Games, gimmicks and giveaways

Some people came for the speeches, some came for the networking, but at Sibos this year everyone was on the lookout for the freebies.

Conference overload has left most financial professionals rather blasé when it comes to the free gifts and promotional items that are handed out at these events. In the face of such apathy, companies are donning their thinking caps - after all, a corporate T shirt, pen or golf ball just doesn't cut it any more. If you want people to come to your stand, you need to offer something a bit special.

At Sibos this year, the exhibiting companies found creative ways to draw in the jaded conference-goer.

To catch the eye of passers-by, the architects had been called in to design some truly remarkable stands. In keeping with the legacy of Brunelleschi and Michaelangelo, Italian bank SanPaolo IMI put up an exhibition stand of roman colonnades round a central piazza. Add a few chaps on Vespas, wolf-whistling the ladies, and you could be in downtown Rome.

Bank Wachovia's inverted waterfall created waves, while Standard Chartered's Asian spa cum rock pool come Turkish coffee house was perhaps an architectural expression of its status as a global emerging markets bank (with equal results). The burghers of Bayerische Landesbank offered a taste of Bavaria complete with frauleins, bratwurst and of course beer. It being October, beer festivities were certainly in the air.

The newly public Tata Consultancy Services had two booths, curved like skateboard half pipes. FinanceAsia is still checking to see if the outlay for this was mentioned in the "use of proceeds" section of their recent IPO prospectus.

The gimmicks were also fully out in force. Citigroup hired a small bald man called Atom, apparently the fastest artist in the world, knocking out spray-painted landscapes every 30 seconds or so. Whether they liked the paintings or not, the audience would have been high from the paint fumes after watching him for just a few minutes. On another day they had the world's fastest writer, banging out your life story in a novel within one minute. What this says about the lives of conference goers doesn't bear close scrutiny.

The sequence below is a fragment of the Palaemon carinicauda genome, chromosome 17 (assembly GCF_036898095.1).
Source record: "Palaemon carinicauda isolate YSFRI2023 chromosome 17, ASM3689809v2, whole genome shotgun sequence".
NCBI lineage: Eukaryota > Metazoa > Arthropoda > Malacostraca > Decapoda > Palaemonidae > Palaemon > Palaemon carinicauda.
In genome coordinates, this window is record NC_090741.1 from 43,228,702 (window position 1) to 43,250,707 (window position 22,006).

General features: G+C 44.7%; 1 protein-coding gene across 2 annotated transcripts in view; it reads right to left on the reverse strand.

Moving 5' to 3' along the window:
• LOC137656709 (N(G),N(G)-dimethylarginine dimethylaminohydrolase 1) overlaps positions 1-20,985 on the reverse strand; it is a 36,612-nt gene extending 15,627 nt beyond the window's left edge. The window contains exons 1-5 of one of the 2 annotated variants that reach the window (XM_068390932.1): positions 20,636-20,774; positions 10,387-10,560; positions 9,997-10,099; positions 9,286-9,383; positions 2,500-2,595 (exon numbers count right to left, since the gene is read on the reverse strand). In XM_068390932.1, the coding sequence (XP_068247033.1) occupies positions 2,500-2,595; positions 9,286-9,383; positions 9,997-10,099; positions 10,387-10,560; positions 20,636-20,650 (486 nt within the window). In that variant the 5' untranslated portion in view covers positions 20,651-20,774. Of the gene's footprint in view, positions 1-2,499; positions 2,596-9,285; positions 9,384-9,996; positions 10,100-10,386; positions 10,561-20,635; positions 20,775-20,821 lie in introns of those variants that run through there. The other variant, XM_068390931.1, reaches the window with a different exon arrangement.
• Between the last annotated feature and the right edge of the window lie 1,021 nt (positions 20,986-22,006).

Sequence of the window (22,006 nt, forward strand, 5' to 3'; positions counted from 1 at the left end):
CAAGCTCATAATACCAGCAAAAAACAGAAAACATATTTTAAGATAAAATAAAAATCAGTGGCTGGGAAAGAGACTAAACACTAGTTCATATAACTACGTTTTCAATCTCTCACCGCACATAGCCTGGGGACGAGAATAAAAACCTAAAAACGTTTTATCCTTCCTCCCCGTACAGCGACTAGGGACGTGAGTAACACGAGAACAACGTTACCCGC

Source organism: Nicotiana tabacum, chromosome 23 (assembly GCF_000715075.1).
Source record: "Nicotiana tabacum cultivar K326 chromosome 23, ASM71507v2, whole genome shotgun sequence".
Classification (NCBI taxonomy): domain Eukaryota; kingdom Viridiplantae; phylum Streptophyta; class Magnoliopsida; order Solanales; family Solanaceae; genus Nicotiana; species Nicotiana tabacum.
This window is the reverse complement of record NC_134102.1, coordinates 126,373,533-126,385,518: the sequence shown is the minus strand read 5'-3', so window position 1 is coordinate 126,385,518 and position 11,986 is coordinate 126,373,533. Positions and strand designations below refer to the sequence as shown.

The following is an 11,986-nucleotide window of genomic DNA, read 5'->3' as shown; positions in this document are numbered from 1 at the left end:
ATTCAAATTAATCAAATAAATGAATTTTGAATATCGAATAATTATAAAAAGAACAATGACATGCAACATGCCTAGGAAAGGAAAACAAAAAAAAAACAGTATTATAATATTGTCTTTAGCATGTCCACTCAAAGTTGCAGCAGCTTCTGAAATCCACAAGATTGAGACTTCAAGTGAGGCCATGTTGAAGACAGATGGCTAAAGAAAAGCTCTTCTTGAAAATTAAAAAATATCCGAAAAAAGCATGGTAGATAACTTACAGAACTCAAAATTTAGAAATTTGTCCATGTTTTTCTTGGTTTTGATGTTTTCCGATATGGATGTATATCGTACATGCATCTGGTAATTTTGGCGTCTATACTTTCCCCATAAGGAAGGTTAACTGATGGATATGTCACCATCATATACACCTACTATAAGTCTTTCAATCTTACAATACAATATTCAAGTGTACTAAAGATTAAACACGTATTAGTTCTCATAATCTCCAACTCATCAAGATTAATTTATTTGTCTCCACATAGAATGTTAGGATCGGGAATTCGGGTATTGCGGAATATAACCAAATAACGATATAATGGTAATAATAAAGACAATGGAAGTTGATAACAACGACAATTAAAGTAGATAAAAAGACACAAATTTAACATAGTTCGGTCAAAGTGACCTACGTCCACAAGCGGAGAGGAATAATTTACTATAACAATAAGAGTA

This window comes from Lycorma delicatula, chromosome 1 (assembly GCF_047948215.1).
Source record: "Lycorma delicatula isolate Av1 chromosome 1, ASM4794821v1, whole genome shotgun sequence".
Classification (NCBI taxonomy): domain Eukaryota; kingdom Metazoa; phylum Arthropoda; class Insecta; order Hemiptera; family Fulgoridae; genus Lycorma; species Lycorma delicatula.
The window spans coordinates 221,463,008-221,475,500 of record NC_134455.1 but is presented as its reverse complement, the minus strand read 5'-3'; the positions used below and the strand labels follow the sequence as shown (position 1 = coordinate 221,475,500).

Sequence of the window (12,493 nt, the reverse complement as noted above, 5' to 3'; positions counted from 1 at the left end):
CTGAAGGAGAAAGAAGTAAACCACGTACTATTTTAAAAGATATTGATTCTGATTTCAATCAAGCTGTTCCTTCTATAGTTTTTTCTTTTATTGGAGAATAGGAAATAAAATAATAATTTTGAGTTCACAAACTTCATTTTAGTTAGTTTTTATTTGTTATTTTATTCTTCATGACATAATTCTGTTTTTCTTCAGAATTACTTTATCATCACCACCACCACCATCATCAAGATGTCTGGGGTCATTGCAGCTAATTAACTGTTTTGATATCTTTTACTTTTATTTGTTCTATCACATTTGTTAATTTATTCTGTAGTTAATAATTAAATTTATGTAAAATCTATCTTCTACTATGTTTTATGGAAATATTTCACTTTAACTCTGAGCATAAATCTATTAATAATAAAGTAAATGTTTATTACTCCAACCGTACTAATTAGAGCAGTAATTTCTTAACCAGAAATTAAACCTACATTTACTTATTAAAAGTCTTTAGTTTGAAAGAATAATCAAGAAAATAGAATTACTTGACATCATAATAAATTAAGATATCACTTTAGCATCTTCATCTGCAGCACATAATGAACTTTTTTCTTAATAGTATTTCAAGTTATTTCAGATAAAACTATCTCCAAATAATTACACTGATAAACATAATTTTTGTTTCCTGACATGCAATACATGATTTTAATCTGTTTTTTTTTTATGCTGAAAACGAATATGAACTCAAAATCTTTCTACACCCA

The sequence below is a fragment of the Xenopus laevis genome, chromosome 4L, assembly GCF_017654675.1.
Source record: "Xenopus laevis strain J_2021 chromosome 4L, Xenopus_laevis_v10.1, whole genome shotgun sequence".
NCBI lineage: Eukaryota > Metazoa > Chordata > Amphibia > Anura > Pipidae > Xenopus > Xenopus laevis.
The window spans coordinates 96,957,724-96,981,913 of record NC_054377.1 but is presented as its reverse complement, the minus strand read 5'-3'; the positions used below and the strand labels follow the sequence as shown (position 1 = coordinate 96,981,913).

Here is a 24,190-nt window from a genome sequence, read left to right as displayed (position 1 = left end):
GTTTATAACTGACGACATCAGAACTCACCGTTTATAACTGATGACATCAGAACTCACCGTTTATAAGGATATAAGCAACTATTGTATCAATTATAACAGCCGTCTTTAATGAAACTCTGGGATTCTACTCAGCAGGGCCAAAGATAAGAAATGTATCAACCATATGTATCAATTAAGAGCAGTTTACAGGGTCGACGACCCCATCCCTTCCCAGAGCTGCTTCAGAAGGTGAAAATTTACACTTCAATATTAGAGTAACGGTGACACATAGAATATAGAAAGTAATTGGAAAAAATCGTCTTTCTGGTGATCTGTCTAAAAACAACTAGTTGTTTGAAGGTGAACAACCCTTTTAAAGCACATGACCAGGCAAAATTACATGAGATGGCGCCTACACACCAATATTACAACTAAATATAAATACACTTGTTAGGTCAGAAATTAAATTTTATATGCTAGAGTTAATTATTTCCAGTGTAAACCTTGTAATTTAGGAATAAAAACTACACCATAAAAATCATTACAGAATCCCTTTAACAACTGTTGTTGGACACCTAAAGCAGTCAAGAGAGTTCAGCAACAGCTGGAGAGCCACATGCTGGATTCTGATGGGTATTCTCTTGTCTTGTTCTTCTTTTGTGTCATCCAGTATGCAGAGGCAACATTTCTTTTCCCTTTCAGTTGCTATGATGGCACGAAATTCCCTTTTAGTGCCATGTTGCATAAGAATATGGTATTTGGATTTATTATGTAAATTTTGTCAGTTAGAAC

Back at Bank Wachovia, on day one sculptor John Hair was busy crafting a bust of Jim Carey, quite why, no-one knows, but it was extremely life-like. On subsequent days the stand starred a guitar-maker and a Japanese print-maker.

If the intensity of back-to-back conference sessions was getting to you, the good people at Deutsche Bank had masseuses on hand to ease away the strain of talking cash management. We were told there was a special room round the back of their stand for their better clients but couldn't get this confirmed.

And to get the adrenalin pumping again, Pega Systems provided two arcade driving games. Your correspondent was roundly beaten by a gentleman from the French bank CDC Ixis, who had clearly learnt his driving on the streets of Marseilles.

The finest offer came from the stand of Checkfree Software, who had installed a flavoured oxygen bar at their stand. "Its good for jetlag and hangovers," said the delightful Wendi Carlsson, diagnosing two ailments from which most delegates were suffering. Choosing a hit of Mandarin Grove, I indeed found it uplifting, cheering and balancing. So cheering that I forgot to ask what Checkfree Software actually did.

But what about the freebies? The usual pens and stress balls were joined this year by a USB handed out by Microsoft, perhaps the first indication that the software giant is moving into hardware. CSFB, I-Flex and others were all handing out toy cars, perhaps so that traveling execs could just hand them over to their kids rather than buying them last minute gifts from airport duty free as usual.

The fashionistas at American Express were handing out hand-woven scarves, which quickly became the fashion item of the week - though I'm not sure mine went too well with my tie. The 3,000 scarves given away at Sibos had provided the Guatemalan weavers from Cooperative La Primavera with six week's worth of work and income - so more power to the Amex lady who had championed this karma-friendly freebie over the usual stress ball and golf tees.

But most of the exhibitors went light on the handouts this year and instead focused their budgets on top end raffle prizes. At least three firms were raffling off I-pods: Oracle gave away nine during the conference. The fine people at Smartstream had a 'guess the number of golf balls in a cookie jar' game. Having guessed the correct number (484 to be precise) the winner drove off in their own golf cart.

Easily the best prize on offer was the Harley Davidson motorbike being raffled by DST Software. The winner was Brian Steel, a corporate communications director for Citigroup, who apparently already owns a Harley. Typical.

All that was missing was a ghost train and some dodgems and Sibos would have provided all the fun of the fair. Who said going to conferences has to be dull?

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